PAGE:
CALL FOR PROPOSALS
Fourth International Conference
Development and Assessment of Intercultural Competence
Development and Assessment of Intercultural Competence
January 23—26, 2014
Westward Look Resort, Tucson, Arizona
Preparing and Supporting K–16 Language Teachers to Teach for Intercultural Competence in and beyond the Classroom
Intercultural competence “is not an extra facet of teachers’ professional development but should become an integral part of that profession.”
(Leeman, Y., and Ledoux, G. (2003), Preparing teachers for intercultural education. Teaching Education, 14, 3, p. 282)
With greater awareness of the importance of intercultural competence in enabling learners to communicate effectively in an increasingly interconnected world, and with global travel and instant international communications available to a growing number of people, one of the primary goals of language teaching is to promote the acquisition of intercultural competence in the classroom and beyond. In order for teachers to become intercultural mediators (Zarate, Gohard-Radenkovic, Lussier, & Penz, 2003) and facilitators of intercultural competence in the classroom, it is critical for them to understand the concept of intercultural competence, the process involved in its development, and the ways and means of assessing and evaluating it. However, this cannot be accomplished without a major paradigm shift in the professionalization of language teachers. Today's language teachers must be equipped with the tools and strategies to effectively and efficiently foster the knowledge, skills, and attitudes of intercultural competence, as outlined by scholars in the field, in order to support all students and prepare them to become interculturally competent global citizens.
Organized by the Center for Educational Resources in Culture, Language and Literacy (CERCLL), the fourth international conference on the development and assessment of intercultural competence aims to bring researchers and practitioners across languages, levels, and settings to discuss and share research, theory, and best practices; to foster meaningful professional dialogue; and to enhance teacher effectiveness in teaching for intercultural competence in and beyond the classroom in order to support all students' development of intercultural competence.
CERCLL invites proposals for individual papers, symposia, posters, and workshops (half-day/full-day) with preference given to topics related to the conference theme of Preparing and Supporting Language Teachers to Teach for Intercultural Competence in and beyond the Classroom. Priority will be given to proposals addressing one of the strands below:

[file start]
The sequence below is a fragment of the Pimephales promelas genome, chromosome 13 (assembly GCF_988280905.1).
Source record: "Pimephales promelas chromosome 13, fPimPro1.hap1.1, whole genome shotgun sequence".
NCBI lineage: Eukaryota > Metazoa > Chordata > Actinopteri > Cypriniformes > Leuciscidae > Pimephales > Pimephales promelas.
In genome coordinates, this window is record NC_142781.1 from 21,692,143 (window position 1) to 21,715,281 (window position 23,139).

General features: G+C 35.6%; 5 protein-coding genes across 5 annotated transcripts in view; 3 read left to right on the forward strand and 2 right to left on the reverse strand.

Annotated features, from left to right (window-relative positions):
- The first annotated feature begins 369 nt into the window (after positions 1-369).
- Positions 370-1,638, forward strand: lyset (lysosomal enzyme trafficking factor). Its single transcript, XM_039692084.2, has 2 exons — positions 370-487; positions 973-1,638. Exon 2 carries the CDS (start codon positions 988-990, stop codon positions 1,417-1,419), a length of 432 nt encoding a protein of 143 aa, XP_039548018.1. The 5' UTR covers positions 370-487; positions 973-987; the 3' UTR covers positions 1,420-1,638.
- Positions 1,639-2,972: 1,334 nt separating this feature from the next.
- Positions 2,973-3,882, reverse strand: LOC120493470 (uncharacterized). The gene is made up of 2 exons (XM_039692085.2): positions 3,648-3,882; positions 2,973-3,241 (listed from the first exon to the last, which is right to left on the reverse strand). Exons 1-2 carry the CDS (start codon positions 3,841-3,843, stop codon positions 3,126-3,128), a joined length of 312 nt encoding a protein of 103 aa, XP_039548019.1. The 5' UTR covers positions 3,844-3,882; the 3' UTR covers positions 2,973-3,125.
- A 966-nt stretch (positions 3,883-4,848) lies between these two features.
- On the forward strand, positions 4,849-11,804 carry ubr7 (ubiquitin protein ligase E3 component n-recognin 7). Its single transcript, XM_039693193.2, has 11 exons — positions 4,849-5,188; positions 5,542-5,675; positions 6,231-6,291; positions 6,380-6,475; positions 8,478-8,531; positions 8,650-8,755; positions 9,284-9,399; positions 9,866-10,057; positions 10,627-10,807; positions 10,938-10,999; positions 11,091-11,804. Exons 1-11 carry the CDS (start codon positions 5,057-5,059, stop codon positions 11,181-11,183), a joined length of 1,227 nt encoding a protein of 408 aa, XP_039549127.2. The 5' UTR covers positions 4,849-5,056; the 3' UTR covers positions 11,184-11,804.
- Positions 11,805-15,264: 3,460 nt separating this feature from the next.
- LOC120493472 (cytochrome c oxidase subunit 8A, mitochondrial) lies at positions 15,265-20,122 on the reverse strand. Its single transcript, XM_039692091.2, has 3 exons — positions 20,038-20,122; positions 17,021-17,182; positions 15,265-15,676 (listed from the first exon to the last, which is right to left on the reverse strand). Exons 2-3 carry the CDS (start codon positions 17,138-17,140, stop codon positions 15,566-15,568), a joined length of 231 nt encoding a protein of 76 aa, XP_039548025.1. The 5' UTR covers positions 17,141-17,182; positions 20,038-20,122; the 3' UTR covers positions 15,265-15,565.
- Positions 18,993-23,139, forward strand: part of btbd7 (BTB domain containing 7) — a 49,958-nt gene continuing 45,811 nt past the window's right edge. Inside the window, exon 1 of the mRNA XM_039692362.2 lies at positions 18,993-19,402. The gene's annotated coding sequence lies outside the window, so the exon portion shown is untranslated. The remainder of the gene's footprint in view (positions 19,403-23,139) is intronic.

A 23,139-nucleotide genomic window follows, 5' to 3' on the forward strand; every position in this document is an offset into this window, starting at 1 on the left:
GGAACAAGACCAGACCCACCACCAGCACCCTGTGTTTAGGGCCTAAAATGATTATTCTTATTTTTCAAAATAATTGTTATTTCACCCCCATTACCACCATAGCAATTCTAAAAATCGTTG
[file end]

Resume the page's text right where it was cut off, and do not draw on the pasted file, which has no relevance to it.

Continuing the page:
- Teacher pre- and in-service education
- Professional development
- Curriculum development
- Instructional approaches
- Materials development
- Study / Residency abroad
- Assessment and evaluation
Types of Contributions
Proposals for in-person presentations at the conference may be submitted as one of four types: 1) Paper Presentation; 2) Symposium; 3) Poster; 4) Workshop. Each of these are explained in more detail below.
1. Paper Presentations (25 minute presentation plus 5 minutes discussion) are best suited for reports on completed research or scholarly work on a topic related to one of the conference strands. Presentations should be limited to thirty minutes including five minutes for questions and discussion. Presenters should not read their papers, but rather present the main points of their work in an engaging manner. Paper sessions will be organized into sessions of four papers by strand. Papers may be presented in English, French, German or Spanish.
2. Symposia (2 hours) provide a venue for a group of authors (3-5) to propose a set of papers based on a shared theme or topic related to one of the conference strands. The papers may present complementary aspects or contrasting perspectives. Total presentation time is limited to one hour and thirty minutes. Thirty minutes are allocated at the end to give presenters and symposium participants an opportunity to engage in extended dialogue.
3. Poster Sessions (55 minutes) are ideal for presenting preliminary results of work in progress or work that lends itself to visual displays and representations. The maximum area per poster is 4 feet high by 8 feet wide. In these sessions, presenters engage in informal discussion with conference attendees during the assigned period.
4. Workshop Presentations (half day [3 hours] or full day [6 hours]) are best suited for teaching or demonstrating particular procedures or techniques. These sessions should be structured so that some explanatory or introductory information is provided with ample time for audience interaction, participation, and involvement. A modest speaker's fee is provided to workshop presenters, contingent upon the presenter providing acceptable documentation regarding authorization to work or provide academic services in the United States consistent with University of Arizona policies and procedures.
This format is intended for authors who are unable to attend the conference in person. The guidelines for in-person paper presentation apply to virtual presentations as well. Upon notification that their abstract for a virtual presentation has been accepted, author(s) will have until December 2, 2013, to submit online a copy of their full paper.
Virtual presentations will not be simultaneous. Virtual authors will be able to present their papers as follows:
- In addition to the paper submission, virtual authors can optionally submit a powerpoint presentation (with/without audio), mp4 or any other multimedia file. These presentations will be available via the conference website so that all the conference attendees will have access to them during and after the conference.
- The deadline for submitting a powerpoint presentation is December 16, 2013.
At the time of their submission, authors may choose to have their proposal(s) considered for both in-person and virtual presentation; they will be asked to commit to one or the other when notified of their acceptance status.
Proposal Submission Guidelines